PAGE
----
A. Draft day was unbelievable. I remember after defeating Barrie from the first round of playoffs, scoring four goals in that series, two being game-tying goals in games five and six, I was invited to the Barrie Molson Centre to have a sit-down meeting with the Barrie Colts Gm Jason Ford. They asked me some questions, got to know me and said they were very interested in me. I remember how exciting that was for me and how much confidence it gave me going into the final push of the season. Still undersized in minor midget (5'7, 150), my coaches weren't sure if I would even get drafted. My agent had plenty of calls leading up to the draft with interest from teams, but I knew it could go either way. I know that if I wasn't picked that day I would have used it as motivation and build off the great season I had just had. Although, when I got the call from Barrie, saying they had picked me in the 11th round, 218th overall, it was a dream come true. My parents were in tears they were so proud of me; I was speechless, it didn't even feel real. Close friends and family came to celebrate; it was such an exciting day. I knew from that moment on I was going to find a way to make that team.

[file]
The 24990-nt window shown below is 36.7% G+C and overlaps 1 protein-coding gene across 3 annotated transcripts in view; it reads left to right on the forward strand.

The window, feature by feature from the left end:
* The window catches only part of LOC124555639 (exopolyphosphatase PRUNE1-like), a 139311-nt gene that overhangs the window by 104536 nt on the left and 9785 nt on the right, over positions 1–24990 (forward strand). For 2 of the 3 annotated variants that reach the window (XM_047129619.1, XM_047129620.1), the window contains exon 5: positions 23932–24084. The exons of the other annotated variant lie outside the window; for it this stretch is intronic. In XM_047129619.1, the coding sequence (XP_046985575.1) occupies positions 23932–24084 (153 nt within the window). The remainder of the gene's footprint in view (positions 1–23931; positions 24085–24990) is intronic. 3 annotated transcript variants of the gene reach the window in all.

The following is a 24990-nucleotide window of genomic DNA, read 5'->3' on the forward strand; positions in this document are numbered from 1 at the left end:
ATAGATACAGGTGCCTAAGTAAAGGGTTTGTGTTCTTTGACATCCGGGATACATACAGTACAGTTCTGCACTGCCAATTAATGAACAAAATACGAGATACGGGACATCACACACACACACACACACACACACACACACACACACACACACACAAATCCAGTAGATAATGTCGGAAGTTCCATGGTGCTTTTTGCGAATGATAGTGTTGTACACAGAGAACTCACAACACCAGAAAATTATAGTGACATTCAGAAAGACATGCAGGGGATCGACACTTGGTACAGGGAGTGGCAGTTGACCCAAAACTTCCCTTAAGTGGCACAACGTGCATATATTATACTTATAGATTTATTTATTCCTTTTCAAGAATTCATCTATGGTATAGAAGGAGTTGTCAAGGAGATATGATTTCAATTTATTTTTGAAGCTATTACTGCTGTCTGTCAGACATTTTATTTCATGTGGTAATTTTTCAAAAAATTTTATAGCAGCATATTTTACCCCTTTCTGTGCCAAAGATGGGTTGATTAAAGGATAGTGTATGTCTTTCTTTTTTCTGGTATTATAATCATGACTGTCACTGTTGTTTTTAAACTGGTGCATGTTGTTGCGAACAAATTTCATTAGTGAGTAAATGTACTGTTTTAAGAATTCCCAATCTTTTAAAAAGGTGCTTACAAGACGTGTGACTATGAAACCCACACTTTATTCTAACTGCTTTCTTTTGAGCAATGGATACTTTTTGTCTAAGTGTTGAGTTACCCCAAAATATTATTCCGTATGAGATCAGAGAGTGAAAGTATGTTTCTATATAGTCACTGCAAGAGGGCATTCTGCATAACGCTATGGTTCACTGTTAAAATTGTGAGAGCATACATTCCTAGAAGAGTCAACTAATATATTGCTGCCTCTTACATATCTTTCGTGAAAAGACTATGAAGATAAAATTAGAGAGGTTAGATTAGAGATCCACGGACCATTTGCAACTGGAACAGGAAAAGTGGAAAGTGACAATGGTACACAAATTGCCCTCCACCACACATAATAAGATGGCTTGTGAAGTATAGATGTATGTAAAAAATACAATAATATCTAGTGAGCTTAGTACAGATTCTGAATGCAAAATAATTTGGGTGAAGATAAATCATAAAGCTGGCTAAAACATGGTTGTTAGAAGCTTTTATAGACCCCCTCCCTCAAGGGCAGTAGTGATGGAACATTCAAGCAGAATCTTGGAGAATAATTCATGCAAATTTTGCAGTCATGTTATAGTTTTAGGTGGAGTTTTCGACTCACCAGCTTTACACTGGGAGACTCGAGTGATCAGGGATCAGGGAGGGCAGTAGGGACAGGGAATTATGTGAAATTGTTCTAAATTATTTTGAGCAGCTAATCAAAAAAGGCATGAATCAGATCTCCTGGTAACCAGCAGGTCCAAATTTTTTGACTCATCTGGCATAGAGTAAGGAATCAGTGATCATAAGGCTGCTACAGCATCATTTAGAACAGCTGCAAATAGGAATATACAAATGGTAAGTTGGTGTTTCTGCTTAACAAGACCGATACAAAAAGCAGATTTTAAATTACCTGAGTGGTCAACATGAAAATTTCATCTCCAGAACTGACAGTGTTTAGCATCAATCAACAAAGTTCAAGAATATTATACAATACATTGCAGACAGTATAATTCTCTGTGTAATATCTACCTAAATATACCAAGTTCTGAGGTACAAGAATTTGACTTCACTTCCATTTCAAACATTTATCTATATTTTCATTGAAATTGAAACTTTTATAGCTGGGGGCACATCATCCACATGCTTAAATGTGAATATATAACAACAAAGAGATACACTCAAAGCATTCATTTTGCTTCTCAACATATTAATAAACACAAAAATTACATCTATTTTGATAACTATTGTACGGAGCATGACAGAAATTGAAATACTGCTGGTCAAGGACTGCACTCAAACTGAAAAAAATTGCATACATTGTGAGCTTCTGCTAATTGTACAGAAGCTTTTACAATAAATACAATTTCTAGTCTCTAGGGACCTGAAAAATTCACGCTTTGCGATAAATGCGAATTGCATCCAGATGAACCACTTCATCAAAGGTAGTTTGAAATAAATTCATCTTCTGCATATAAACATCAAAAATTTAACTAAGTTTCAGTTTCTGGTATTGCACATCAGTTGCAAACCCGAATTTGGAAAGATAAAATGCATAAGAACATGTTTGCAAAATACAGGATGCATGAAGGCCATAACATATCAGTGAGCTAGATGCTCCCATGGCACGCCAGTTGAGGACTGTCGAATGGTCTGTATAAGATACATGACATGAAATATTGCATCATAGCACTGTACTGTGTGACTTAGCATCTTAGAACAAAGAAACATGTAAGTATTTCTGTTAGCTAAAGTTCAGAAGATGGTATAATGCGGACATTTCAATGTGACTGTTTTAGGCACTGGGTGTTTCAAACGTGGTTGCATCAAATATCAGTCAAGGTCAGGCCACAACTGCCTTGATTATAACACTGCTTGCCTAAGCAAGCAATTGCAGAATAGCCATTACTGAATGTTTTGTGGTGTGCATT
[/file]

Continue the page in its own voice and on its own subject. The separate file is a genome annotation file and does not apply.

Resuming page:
Q. Take us through a day of Kyle Heitzner. What does a normal game day or practice day look like for you with the Colts?